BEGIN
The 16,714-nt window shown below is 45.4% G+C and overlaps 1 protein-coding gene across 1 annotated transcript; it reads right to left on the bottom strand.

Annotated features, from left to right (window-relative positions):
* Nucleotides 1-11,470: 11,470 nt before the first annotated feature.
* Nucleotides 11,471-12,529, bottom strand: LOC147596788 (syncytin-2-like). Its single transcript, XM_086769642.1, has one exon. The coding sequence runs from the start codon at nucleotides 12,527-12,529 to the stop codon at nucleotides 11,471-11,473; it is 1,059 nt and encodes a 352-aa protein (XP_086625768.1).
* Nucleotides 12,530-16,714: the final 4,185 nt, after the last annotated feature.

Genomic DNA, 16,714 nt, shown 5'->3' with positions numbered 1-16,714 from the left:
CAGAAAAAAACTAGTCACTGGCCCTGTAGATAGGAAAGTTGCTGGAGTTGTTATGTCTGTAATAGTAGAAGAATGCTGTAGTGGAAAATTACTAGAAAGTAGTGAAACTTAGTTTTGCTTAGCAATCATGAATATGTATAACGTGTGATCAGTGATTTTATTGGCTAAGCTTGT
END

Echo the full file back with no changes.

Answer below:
The 16,714-nt window shown below is 45.4% G+C and overlaps 1 protein-coding gene across 1 annotated transcript; it reads right to left on the bottom strand.

Annotated features, from left to right (window-relative positions):
* Nucleotides 1-11,470: 11,470 nt before the first annotated feature.
* Nucleotides 11,471-12,529, bottom strand: LOC147596788 (syncytin-2-like). Its single transcript, XM_086769642.1, has one exon. The coding sequence runs from the start codon at nucleotides 12,527-12,529 to the stop codon at nucleotides 11,471-11,473; it is 1,059 nt and encodes a 352-aa protein (XP_086625768.1).
* Nucleotides 12,530-16,714: the final 4,185 nt, after the last annotated feature.

Genomic DNA, 16,714 nt, shown 5'->3' with positions numbered 1-16,714 from the left:
CAGAAAAAAACTAGTCACTGGCCCTGTAGATAGGAAAGTTGCTGGAGTTGTTATGTCTGTAATAGTAGAAGAATGCTGTAGTGGAAAATTACTAGAAAGTAGTGAAACTTAGTTTTGCTTAGCAATCATGAATATGTATAACGTGTGATCAGTGATTTTATTGGCTAAGCTTGT